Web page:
Accepting your own best is one of the most valuable lessons I learnt whilst at University. In my first year, the bravado of many fresh from gaining straight A’s at A level proved unsettling. Personally, I found the academic jump challenging at first and made the novice mistake of admitting as much to others. Consequently, it became demoralising hearing: ‘I got a first in my essay, what did you get?’, ‘This is so easy, HA HA!’ or some smarmy git say ‘I should be at Cambridge/Oxford’. Eventually, I realised these people were masters in what I believe is called ‘transference’. Indeed most people are capable of achieving firsts, but the few who follow through on this promise work damn hard; saving energy in between times by keeping their mouths shut about their brilliance. Oh, and if you are wondering, aforementioned ‘smarmy git’ got the same as me: a 2:1. Needless to say, our reactions were palpably different come graduation! I guess what I am trying to say is, the art is where you finish, not where you begin; do not judge yourself against others because ultimately you have no idea where they will end up. This is bloody impossible advice to follow, mind.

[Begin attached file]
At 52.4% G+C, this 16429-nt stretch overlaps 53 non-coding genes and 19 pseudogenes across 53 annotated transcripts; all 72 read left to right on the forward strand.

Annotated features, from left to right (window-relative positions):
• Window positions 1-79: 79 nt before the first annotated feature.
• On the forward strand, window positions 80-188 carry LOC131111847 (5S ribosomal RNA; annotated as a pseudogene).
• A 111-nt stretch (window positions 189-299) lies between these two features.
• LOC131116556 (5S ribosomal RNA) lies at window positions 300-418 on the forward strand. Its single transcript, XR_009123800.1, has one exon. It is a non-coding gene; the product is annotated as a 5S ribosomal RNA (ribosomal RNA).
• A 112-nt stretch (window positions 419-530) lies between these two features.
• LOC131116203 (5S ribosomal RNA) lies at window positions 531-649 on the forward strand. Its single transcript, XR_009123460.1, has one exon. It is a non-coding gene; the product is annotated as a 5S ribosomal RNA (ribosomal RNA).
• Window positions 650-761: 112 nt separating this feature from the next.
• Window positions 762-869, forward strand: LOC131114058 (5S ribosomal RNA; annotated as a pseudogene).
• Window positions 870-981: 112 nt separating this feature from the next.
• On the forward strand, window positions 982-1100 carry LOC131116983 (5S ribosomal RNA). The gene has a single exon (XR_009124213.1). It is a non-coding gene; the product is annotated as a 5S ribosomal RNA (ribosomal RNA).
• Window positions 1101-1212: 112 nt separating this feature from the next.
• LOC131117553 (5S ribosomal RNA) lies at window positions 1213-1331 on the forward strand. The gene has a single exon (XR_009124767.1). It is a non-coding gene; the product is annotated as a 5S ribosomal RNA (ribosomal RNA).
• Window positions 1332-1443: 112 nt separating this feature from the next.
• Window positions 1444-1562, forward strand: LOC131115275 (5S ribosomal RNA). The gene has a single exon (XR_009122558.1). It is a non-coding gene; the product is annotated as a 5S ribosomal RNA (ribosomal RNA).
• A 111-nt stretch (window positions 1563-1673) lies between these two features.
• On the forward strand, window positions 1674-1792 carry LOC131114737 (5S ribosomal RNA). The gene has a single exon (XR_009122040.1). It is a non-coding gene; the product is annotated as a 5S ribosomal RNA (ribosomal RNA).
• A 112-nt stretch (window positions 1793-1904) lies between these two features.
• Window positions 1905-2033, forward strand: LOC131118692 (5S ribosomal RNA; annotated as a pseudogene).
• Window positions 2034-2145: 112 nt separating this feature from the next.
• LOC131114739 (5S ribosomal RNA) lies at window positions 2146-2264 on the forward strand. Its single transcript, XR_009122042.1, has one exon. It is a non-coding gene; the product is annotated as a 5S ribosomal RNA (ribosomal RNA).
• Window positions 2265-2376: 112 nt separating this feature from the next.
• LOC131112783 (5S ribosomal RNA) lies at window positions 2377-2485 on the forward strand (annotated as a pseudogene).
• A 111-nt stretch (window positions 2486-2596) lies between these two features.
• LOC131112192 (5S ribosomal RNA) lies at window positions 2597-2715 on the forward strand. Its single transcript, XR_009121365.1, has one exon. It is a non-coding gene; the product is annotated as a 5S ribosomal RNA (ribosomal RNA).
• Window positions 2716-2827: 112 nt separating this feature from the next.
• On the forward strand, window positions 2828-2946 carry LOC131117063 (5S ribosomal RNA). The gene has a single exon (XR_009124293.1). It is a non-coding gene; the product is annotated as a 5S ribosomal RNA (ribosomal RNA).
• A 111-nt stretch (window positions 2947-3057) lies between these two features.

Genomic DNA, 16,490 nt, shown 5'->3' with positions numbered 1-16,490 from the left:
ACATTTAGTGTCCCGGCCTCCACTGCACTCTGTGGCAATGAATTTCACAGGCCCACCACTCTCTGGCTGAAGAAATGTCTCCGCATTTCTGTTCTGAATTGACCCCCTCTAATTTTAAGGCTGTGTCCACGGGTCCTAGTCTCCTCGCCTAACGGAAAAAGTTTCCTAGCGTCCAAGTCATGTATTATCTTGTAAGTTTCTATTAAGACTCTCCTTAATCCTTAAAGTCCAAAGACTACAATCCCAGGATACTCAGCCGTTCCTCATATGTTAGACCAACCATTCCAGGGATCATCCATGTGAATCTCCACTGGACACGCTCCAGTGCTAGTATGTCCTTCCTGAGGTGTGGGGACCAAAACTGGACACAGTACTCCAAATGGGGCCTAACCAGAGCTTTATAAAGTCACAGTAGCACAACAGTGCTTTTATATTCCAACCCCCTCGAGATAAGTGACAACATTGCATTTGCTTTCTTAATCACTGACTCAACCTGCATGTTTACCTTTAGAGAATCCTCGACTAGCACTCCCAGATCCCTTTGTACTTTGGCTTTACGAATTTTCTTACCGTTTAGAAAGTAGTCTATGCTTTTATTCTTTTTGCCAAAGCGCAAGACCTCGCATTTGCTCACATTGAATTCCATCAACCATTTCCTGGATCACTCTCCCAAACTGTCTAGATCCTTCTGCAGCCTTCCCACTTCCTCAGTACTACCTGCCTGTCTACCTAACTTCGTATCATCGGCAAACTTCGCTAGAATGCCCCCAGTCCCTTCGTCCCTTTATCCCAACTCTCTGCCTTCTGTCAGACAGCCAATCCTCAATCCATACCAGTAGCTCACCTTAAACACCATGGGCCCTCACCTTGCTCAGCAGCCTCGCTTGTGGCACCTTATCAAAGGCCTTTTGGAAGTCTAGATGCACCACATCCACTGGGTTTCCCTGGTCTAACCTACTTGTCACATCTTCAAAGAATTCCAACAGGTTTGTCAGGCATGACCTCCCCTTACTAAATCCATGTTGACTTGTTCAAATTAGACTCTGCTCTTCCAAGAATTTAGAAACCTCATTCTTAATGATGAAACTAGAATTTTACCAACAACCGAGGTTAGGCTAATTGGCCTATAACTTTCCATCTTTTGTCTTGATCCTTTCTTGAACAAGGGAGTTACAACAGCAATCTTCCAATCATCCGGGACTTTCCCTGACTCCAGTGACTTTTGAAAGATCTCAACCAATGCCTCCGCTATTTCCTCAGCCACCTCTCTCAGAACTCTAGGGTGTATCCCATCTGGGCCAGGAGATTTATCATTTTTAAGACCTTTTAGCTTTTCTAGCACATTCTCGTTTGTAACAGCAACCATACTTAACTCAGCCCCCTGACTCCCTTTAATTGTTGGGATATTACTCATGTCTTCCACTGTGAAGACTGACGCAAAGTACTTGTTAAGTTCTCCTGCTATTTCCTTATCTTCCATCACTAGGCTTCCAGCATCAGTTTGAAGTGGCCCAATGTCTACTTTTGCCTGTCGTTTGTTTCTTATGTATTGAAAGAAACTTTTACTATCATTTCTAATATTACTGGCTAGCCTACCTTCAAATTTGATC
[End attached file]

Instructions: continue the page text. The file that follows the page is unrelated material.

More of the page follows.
The funny thing is, now I have left University and moved back home, the sense of achievement/relief has morphed into an aching realisation that ‘it’ is all over. ‘It’ being incredibly difficult to define (now I understand what Mr Casablancas was musing over), nevertheless I am pretty sure of what ‘it’ isn’t. I am certain, for instance, it was not the sleepless 48 hour marathon I underwent to finish my dissertation, which incidentally I handed in whilst wearing pyjamas. Nor can it be the repulsively underhand characters whom I naively put my faith in as an 18 year old – trust me, those mental wreck, borderline sociopathic types still exist at University – just in a more intelligent, manipulative form. I honestly believe they should introduce some kind of sanity test alongside the UCAS personal statement. I’ll put it down to bad luck.